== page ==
Recommendation Tuesday: Edgar Allen Poe's Spirits of the Dead by Richard Corben
Recommendation Tuesday started as a joke and is now an official thing. Basically, this is my way of making Tuesday a little more awesome. If you've got a book to recommend on this or any Tuesday, tweet me at @FullShelves and I'll help spread the word.
Richard Corben captures the gothic sensibility and the fears that plagued Edgar Allan Poe in his graphic representation of the great master’s work. Poe’s soulful poem Spirits of the Dead is a fitting title for Corben’s work.
Poe believed that nothing is lovelier than a beautiful woman and nothing more tragic than her death, a theme in much of his work. In Spirits of the Dead, Corben melds together the world as Poe knew it: death, solitude, nightmares, dreams. His themes captivate and meld together into melodic words and fearful experiences. They come together to form Corben’s graphic interpretation. Dreams and nightmares vividly come to life in Corben’s art depicting Poe’s writing, especially in The Raven.
At age 26, Poe fell in love with and married his thirteen year old cousin Virginia Clemm, who died eleven years later from consumption. Guilt burdened him. He believed that he had not cared for her properly nor he could he afford the needed medical care. Regardless of the validity of his beliefs, beautiful writing flowed from his tortured mind creating The Raven.
Of the fifteen stories and poems Corben gorgeously illustrated, The Raven is one of the most personal for Poe. He believed that his love for Virginia would live forever, that “even the angels envied their joy." Sweet Lenore becomes Virginia in the poem. Alone, Lenore’s husband mournfully sits thinking of his lost love. Solitary in his darkened mansion, the words “WHERE ARE YOU?” haunt the mournful widower. His sorrowful face and eyes say as much as his words.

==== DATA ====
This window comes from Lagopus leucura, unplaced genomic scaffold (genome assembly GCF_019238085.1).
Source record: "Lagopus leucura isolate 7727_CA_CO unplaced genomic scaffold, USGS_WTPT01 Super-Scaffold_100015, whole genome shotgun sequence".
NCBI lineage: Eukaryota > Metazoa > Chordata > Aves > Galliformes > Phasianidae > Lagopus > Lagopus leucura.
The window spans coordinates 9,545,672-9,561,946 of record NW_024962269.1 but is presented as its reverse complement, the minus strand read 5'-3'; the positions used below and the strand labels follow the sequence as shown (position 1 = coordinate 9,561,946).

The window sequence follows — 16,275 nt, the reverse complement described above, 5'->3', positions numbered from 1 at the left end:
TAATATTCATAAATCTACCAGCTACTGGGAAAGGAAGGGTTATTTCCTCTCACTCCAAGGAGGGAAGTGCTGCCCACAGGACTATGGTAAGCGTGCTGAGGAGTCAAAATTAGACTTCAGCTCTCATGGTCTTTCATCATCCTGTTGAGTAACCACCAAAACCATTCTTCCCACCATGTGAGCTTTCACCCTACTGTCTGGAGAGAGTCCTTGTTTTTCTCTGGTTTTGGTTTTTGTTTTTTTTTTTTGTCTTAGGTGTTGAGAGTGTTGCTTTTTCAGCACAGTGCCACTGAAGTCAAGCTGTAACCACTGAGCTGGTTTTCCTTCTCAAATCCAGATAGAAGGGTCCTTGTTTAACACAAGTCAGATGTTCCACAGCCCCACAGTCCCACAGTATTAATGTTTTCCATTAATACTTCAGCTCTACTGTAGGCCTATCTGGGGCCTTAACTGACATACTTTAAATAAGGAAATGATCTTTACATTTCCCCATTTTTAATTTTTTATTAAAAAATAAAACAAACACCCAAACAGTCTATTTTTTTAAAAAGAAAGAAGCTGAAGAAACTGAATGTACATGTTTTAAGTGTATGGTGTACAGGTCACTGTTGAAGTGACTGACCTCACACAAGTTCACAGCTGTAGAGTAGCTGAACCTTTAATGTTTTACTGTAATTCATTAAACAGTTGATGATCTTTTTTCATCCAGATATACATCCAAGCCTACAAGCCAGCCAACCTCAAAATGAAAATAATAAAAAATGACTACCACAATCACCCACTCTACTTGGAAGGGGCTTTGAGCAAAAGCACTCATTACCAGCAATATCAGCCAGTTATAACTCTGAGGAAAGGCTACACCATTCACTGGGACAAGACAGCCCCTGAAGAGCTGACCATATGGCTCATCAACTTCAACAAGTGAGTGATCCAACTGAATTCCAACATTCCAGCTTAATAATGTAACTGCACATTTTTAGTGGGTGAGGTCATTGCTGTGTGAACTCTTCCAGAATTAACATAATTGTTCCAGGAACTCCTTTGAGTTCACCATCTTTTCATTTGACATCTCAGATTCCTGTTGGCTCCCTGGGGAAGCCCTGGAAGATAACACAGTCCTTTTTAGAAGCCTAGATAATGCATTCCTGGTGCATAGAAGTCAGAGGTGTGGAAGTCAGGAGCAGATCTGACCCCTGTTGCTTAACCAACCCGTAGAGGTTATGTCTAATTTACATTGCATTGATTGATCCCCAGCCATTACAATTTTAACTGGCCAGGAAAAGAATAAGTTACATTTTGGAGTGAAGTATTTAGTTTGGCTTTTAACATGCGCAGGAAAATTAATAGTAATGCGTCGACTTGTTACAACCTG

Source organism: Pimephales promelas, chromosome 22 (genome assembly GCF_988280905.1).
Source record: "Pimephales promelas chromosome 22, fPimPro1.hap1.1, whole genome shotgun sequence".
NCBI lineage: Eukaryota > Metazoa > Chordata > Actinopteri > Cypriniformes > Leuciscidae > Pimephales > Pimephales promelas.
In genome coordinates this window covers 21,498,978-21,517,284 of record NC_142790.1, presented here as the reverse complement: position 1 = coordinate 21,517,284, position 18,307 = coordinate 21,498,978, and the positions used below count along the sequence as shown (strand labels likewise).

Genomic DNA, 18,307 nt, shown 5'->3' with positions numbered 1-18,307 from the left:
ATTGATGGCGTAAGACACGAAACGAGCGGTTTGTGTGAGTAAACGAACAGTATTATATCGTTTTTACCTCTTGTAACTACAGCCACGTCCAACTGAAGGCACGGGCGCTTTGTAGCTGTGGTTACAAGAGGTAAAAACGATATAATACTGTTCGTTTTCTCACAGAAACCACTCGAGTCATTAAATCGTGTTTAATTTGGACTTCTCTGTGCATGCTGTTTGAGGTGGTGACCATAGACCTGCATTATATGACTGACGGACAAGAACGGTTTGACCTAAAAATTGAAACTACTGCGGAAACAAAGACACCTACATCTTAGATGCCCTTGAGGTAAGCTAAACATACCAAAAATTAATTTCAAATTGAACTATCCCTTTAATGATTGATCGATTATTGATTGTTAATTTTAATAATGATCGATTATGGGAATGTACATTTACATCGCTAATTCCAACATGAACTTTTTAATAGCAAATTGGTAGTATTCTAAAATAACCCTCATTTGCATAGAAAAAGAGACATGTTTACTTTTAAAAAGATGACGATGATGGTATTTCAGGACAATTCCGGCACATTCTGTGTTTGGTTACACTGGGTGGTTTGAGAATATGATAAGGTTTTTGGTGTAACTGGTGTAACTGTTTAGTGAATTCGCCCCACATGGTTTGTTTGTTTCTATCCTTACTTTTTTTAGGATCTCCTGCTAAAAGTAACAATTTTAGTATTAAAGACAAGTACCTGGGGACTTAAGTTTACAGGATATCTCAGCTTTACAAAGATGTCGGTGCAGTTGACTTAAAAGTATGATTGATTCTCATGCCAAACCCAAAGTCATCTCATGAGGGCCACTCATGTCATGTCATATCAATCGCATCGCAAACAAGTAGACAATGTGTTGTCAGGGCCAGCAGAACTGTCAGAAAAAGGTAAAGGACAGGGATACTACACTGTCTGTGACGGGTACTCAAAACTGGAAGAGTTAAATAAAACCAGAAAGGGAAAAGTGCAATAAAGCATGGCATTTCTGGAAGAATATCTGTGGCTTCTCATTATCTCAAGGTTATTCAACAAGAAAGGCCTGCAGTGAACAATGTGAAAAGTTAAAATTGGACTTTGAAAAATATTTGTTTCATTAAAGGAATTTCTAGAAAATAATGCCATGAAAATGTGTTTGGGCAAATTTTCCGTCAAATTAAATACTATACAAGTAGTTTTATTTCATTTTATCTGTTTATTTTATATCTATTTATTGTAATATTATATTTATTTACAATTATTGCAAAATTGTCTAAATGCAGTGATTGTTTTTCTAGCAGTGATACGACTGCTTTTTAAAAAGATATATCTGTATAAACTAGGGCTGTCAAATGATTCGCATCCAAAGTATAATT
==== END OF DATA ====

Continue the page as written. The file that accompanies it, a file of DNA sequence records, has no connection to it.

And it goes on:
Powerful emotions and states of mind overflowing with grief, love and loss permeate Poe’s poetry. Corben captures these with stark color contrasting black with strong primary colors. Emotion and passion flourish in Corben’s artwork.
Edgar Allen Poe’s prose and poetry vividly depict human frailty and pain. Corben’s depictions enhance what Poe created.
Poe rarely wrote about the political situations of his time, but a political statement is inescapable in The City in the Sea. A captain has lost his entire cargo. Afterward, he washes up on an island where ghostly creatures charge him with crimes against humanity. The captain claims nothing of importance was lost and his losses were insured. The insignificant loss was African slaves. In trial, charges ensue against the captain for crimes against humanity. Off to hell with that captain.
Darkness prevails in the artist’s rendering of the captain’s trial that ends in solid black with a bright red glow in its center.
In colors of red, gold, sand and black, the story of murder and lust bring out all that is despicable in one whose concept of love means domination and control. The Conqueror Worm begins with Colonel Mann who comes to the graves of those who betrayed him.
Nasty worms abound in the graveyard. A strange little creature, a ringmaster of the worms, offers the murderer, Colonel Mann, an opportunity for entertainment, worms included. The art, until the colonel accepts the offer for a show, is bright with oranges and yellows with Mann’s grey and black figure contrasting. The next pages turn to dominant darkness as he waits for the special entertainment. The finale with sharply contrasting grey and red depicts worms crawling forth.
Richard Corben’s artistic renditions of Poe’s work intensifies what I’ve always loved about Edgar Allan Poe - unequalled story telling.